By now, most of us are aware of the story surrounding Tess Fowler and Brian Wood. In case you need a recap, initially, Fowler tweeted about an incident in the comic industry between her and another creator, but left out names. Following her tweets being picked up by Bleeding Cool and a few other sites, she reports that she began to receive accounts from other women involving the same person passed to her privately. Soon enough, she called out Brian Wood as the subject of her story.
A lot of big sites refused to report on the issue, waiting for a response from the more famous of the two individuals before running it, despite the fact that Fowler was making very public allegations. The Outhouse was one of the sites that chose to inform readers of a real, breaking news story as it was happening, especially since the urge to keep these incidents quiet is a big part of the problem. If every site would have sat on the story, who knows if we would ever have heard from Wood, who, two days later, finally released a statement, one which was well-written, apologetic, and confrmed a need to have an industry-wide discussion on the topic. It did not, however, address the reports that Fowler alleges she received from other women, and characterized her experience as an unforunate but isolated event. This led to Tess Fowler releasing her own statement, as, up until now, her side consisted only of a series of tweets tinged with anger and emotion, a fact used by critics to avoid discussing the actual issues at hand.
He stopped me, touching my shoulders, asking me to stay. Then he took one of my pens and wrote his room number on a piece of my artwork.
Fowler's original stated reason for bringing her story to light after so many years was not about attacking Brian Wood, but about shining more light on the issue of sexual harassment in the comic book industry. True, it isn't an issue solely relegated to comics, as many misguided individuals have been pointing on on social media and in blog comments as a way to excuse it, but, for years, the comic book industry has been an extremely male-dominated industry, and it still is in a lot of ways.
The "boys club" mentality doesn't exist solely on the publisher side, either. It can be found on the consumer side as well. Only recently have we seen many big conventions roll out official harassment policies. This is great news, but remember, we are talking about the year 2013 here, and the fact that conventions have just become aware of a problem that's existed all along really tells you how the industry can "look the other way" sometimes.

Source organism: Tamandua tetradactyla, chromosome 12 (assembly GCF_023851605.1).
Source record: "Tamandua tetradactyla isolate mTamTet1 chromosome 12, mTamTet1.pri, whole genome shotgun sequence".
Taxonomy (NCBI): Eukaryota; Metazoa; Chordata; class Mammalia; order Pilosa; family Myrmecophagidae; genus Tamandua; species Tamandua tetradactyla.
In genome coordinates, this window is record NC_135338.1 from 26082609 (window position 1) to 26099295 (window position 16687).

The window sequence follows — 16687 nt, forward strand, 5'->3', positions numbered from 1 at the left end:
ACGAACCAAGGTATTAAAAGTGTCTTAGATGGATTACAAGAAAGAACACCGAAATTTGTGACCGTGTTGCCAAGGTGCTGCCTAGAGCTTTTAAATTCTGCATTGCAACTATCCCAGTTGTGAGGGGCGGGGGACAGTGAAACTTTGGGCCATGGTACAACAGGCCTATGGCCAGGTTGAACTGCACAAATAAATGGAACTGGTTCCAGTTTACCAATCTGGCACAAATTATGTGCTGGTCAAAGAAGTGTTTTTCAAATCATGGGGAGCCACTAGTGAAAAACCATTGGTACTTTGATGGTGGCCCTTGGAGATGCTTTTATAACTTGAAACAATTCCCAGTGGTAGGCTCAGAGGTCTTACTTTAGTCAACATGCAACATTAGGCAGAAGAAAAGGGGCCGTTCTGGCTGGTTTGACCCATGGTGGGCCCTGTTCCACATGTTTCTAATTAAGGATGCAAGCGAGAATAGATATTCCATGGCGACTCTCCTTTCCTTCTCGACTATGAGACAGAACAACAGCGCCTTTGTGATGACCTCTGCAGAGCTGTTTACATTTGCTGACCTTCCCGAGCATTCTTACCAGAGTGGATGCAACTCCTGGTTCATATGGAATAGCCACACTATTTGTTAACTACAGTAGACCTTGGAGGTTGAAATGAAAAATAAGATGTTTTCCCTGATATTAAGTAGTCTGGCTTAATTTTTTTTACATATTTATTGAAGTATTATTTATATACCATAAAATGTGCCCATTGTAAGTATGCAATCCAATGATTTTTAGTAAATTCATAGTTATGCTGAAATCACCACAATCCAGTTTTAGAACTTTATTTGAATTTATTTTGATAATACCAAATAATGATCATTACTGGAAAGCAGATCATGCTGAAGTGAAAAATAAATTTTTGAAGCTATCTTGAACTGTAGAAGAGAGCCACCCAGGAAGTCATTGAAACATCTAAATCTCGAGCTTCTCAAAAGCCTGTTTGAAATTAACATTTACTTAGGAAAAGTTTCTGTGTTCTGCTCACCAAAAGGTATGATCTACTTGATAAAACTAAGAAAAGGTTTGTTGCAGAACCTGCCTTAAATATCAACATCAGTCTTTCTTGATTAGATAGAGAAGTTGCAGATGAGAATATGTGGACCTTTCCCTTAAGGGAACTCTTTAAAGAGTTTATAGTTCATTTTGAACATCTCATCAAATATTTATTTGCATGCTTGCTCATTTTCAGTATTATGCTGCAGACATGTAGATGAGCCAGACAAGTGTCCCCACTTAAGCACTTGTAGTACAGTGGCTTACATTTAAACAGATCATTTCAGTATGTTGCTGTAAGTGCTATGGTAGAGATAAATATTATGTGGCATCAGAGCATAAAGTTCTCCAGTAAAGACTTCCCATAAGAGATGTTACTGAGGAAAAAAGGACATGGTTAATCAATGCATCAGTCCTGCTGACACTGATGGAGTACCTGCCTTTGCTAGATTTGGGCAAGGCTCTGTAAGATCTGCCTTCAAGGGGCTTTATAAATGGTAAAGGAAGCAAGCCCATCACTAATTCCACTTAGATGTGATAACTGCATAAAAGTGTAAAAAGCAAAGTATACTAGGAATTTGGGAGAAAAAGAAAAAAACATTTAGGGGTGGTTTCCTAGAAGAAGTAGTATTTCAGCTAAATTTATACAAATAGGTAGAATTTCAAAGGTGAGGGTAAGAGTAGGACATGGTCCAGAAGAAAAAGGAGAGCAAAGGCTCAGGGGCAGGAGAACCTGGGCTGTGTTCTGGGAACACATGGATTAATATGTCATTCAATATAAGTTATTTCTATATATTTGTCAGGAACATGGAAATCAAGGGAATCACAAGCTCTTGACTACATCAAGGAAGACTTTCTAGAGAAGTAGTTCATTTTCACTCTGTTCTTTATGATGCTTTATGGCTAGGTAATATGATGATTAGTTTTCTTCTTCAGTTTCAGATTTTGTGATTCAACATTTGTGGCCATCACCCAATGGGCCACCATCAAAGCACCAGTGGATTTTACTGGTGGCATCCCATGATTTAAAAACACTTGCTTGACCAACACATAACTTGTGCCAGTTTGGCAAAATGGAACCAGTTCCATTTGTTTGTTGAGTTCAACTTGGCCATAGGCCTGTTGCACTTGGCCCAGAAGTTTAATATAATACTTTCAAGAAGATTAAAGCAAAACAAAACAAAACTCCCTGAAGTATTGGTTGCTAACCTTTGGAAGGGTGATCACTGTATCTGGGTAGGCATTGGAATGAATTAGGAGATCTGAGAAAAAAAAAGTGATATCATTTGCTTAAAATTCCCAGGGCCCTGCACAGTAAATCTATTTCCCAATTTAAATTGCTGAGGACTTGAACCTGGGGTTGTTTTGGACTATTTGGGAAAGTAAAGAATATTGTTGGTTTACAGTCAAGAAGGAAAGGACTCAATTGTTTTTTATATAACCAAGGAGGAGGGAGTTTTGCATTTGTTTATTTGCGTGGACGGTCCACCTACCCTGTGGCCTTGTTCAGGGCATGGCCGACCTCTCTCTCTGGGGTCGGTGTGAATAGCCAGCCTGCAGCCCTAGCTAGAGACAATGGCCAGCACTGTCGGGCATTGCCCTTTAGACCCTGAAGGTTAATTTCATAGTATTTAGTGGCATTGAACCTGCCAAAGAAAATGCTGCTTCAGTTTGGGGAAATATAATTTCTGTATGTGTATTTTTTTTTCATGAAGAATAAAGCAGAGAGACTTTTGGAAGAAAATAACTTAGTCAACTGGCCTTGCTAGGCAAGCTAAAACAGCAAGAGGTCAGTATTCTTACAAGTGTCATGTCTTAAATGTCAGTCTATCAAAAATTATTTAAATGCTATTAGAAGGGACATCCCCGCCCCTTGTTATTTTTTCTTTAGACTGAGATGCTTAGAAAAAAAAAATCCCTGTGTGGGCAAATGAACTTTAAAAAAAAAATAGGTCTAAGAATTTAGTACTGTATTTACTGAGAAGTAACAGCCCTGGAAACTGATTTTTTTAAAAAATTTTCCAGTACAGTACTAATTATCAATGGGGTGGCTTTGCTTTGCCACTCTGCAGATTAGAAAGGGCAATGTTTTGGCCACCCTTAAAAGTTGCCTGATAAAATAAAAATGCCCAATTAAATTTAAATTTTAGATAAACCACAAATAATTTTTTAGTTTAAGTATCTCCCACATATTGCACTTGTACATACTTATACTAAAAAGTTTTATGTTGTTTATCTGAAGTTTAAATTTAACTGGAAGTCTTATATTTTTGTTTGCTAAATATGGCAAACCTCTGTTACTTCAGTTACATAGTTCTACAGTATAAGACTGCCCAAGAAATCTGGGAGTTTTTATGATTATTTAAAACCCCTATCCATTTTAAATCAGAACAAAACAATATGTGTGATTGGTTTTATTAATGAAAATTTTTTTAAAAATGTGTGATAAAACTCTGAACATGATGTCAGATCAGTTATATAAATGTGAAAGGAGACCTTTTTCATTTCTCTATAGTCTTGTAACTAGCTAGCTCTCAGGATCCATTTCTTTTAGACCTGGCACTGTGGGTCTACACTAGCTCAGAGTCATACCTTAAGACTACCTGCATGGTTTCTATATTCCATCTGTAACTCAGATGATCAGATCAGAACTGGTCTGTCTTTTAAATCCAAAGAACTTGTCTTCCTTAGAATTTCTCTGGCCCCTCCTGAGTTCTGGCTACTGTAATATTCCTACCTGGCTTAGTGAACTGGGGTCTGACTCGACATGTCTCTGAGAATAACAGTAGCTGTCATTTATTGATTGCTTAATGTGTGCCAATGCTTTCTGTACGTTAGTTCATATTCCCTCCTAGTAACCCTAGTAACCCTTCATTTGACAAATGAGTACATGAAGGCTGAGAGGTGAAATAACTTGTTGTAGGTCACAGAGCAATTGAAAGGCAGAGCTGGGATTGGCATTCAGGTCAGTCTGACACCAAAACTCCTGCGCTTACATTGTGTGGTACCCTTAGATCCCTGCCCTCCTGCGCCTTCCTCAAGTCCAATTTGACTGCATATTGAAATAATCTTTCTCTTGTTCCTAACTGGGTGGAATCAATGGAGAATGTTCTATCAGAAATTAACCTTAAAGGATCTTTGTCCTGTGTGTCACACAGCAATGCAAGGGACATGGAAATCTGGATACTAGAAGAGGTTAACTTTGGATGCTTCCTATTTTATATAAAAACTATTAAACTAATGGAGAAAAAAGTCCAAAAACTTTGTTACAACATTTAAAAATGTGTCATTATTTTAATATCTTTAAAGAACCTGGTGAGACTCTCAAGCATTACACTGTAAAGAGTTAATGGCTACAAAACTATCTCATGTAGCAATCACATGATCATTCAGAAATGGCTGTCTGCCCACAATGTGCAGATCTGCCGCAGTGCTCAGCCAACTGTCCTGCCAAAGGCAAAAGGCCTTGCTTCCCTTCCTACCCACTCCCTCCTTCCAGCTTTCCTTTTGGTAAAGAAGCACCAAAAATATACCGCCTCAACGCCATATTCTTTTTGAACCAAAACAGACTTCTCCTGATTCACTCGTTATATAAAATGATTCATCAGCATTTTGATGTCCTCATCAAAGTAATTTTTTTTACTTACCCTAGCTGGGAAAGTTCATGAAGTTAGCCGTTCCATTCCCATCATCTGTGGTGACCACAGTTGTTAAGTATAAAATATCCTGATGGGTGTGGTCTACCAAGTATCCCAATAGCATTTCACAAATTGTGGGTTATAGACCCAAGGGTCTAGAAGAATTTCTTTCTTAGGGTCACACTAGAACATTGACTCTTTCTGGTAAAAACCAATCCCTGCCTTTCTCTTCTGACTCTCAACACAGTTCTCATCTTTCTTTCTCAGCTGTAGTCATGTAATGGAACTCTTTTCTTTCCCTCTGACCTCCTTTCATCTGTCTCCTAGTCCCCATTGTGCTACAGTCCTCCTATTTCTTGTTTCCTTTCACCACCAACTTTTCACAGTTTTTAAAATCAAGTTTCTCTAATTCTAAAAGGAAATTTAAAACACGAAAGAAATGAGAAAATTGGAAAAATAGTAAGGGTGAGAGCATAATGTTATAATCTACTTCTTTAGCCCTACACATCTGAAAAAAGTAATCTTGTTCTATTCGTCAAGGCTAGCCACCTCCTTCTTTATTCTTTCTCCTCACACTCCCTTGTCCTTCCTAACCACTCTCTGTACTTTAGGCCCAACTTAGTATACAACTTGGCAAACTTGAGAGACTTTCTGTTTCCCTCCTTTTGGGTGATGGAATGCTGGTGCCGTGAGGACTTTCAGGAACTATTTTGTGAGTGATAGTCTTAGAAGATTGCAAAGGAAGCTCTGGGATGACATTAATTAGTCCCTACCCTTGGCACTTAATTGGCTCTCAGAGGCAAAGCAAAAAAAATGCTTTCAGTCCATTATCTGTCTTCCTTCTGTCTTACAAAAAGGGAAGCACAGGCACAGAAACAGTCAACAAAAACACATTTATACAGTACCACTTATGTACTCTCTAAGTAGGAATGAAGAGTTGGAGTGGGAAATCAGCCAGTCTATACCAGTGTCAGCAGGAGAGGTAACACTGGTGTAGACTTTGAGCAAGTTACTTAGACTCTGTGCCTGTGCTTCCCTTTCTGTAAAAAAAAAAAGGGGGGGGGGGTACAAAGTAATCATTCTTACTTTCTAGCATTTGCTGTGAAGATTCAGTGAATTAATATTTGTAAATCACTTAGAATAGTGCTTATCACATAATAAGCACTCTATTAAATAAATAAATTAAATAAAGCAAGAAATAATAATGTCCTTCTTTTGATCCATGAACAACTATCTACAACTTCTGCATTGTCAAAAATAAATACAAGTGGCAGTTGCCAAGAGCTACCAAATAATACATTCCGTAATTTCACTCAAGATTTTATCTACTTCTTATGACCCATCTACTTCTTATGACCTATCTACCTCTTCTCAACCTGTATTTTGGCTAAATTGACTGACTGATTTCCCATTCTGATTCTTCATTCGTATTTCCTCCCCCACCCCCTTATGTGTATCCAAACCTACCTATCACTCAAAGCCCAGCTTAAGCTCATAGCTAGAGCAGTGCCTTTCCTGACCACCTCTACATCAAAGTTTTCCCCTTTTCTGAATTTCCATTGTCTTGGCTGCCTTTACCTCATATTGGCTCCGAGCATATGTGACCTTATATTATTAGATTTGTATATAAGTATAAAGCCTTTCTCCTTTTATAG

Walking among the trellises, he pointed out that no one would be able to see us there. I pointed out that people could come by any time. He assured me this was not the case, and suggested that I could… lower my head, so to speak.
Today, another woman stepped forward to add her voice to Fowler's; Anne Scherbina posted a story on her blog about Brian Wood. In the wake of Wood and Fowler's statements, there was no shortage of people trying to tear down Fowler's claims as an overreaction to a commonplace occurrence, "a drunk dude in a bar," dismissing claims of a greater problem in the industry that needs to be addressed despite both Wood and Fowler agreeing that a discussion needs to take place and that the problem is very real; both also agreed that the discussion should not be about any one person, including Wood. With that in mind, we're hesitant to continue to focus on Wood, who seems not to be the "enemy" here, as much as he is simply a participant in a culture where men allegedly make unwanted and unprofessional advances and everyone keeps silent about it. This "culture of silence," where women are discouraged from coming forward about their stories because of the damage it could potentially do to the careers of people involved or comics in general, along with the backlash from fans, and a general desire to not "rock the boat," is the most consistent part of the message we're seeing from all parties.
A discussion needs to take place. That one thing is certain. And so, here on The Outhouse, and around the internet, that discussion is happening. It's happening right now, and it's our job (in the press, and in fandom), to make sure that it keeps happening and doesn't get swept under the carpet.
It’s bigger than one man and one girl who nobody knows from Adam. Too many women have a story like mine. Not just about Brian but about all kinds of men in the comic book industry.
Of course, progress is not not prone to instant gratification. In discussing this, there seems to be a constant push to move the discussion away from the core problem and into picking apart whether Wood's alleged behavior actually qualifies as "skeevy," "creepy," "harassing," etc., how long ago it took place, to what extent a convention or a bar should be considered a professional environment, and the prevelance of this type of behavior in the world at large. And though it's important that other voices speak out, turning this into a witchhunt for one man won't address the bigger issue in the industry, if for no other reason than that the majority of the people discussing it can never know all the facts because these are personal incidents.